Dreaded parenting moment: there is something wrong with your kid and you don’t know what it is.
Two weeks ago, I was at work when my phone erupted with a series of texts. My twelve-year-old son, “Jack,” was using a friend’s phone to text me from that friend’s house, where he and my nine-year-old daughter, “Emmie,” were spending part of the day. Emmie had had a seizure, and I needed to come to the house right away.
There followed a stay in the emergency room, a CT scan, an EKG, a blood draw, some meds and a very, very long string of questions. Since then, we have been to and set up consults with pediatric cardiology and pediatric neurology. More tests. A finding, but no answer. Answers to questions, but no definitive findings. No comprehensive theories, but lots of possibilities. It might be Nothing. There’s a good chance it’s Something.
For the first time, we faced the emptiness of not being able to answer any of the questions asked of us regarding our daughter’s family history in a situation where such information could provide real assistance to the physicians treating her. Is there a family history of epilepsy? What about heart defects or disease? Our daughter is adopted from South Korea, and, like so many adoptees, owns a history that is unknowable even to her.
“Is there any chance of finding anything out?” they asked.
We shook our heads. They nodded and moved on to the next set of questions.
Contrast this exchange with the one I had recently with my children’s primary care doctor, with whom we met to discuss the migraines that have lately begun to attack Jack. (Jack’s appointment with the neurologist is the day before Emmie’s visits begin. Who knew I’d be spending so much time in pedi neuro?) I’ve been visited regularly by migraines since I was nineteen, and I take daily medication to try to control them. I shared this history with the doctor.
“Well, given everything you’ve told me and the maternal history, it’s pretty clear he’s got migraines with aura. He should see the specialist to make sure and to figure out the best way to address it in a younger patient, but I’m confident that’s what we’re dealing with here.”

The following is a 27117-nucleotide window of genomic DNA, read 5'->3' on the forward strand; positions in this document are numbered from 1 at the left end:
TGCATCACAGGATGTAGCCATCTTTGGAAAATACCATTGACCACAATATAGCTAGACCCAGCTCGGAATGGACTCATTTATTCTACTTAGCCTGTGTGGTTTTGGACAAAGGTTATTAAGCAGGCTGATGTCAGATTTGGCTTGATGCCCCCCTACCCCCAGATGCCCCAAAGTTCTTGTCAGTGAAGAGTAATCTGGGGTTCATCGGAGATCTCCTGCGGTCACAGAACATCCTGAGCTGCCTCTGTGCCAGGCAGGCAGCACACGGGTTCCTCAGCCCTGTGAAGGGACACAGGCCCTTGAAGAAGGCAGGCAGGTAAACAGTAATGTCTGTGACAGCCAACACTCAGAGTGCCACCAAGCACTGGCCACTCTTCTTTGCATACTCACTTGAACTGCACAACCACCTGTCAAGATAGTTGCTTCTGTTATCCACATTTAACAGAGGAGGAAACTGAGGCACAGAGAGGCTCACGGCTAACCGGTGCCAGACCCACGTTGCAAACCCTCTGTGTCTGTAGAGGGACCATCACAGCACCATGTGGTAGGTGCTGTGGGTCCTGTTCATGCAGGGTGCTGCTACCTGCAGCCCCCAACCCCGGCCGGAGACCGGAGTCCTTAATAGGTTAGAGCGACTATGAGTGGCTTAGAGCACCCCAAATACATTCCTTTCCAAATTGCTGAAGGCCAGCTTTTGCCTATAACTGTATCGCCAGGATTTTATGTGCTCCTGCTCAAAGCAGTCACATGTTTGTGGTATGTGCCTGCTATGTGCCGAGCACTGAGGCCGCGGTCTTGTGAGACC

The family history wasn’t the key piece of information, but it did offer an important variable in the diagnostic equation, along with symptoms and patient history. A plus B could equal a couple of things, including migraines, but A plus B plus C almost definitely equals migraines. See a specialist for confirmation and begin treatment.
Like many adoptees, Emmie has no C.
I sat beside Emmie in that emergency room bay, watched doctors and PAs draw her blood, test her reflexes, place Zofran under her tongue to ease her nausea, lift the flimsy johnny that dwarfed her small body to place electrodes on her chest, all the while wondering what might be amiss with her heart or her brain or the electrical impulses that flowed from one body part to another. I answered every question at least five times, probably more. She did the same, with admirable patience for an exhausted nine-year-old. I asked questions, received and processed information. I wanted THE answer right there, in the ER, even though I knew that wasn’t going to happen. And I wanted to give the doctors every piece of information that would help them solve the equation, but I couldn’t. I couldn’t give them Emmie’s C.
As I write this, Emmie seems to be doing well. She’s cleared for all normal activities except swimming and driving a car. (Ah, the beauty of form instructions.) For a little girl who can be, well, let’s say, dramatic, she’s managing the medical soup of tests, concerns, doctor visits and semi-comprehensible talk with trust, maturity and good spirits, even as I know she’s dissecting every word she hears.
We can’t fill in that medical family-history blank for Emmie. What we can do is be there for her through all the tests and encourage her to ask all her questions, both about her health and about the missing family she’s never known. At least in the first case, we hope to have answers soon.
We, Emmie’s family, will enjoy a grateful Thanksgiving on Thursday. We’ll be thankful for the health we have, and thankful for each other. We wish all of you a happy and gratitude-filled Thanksgiving, too.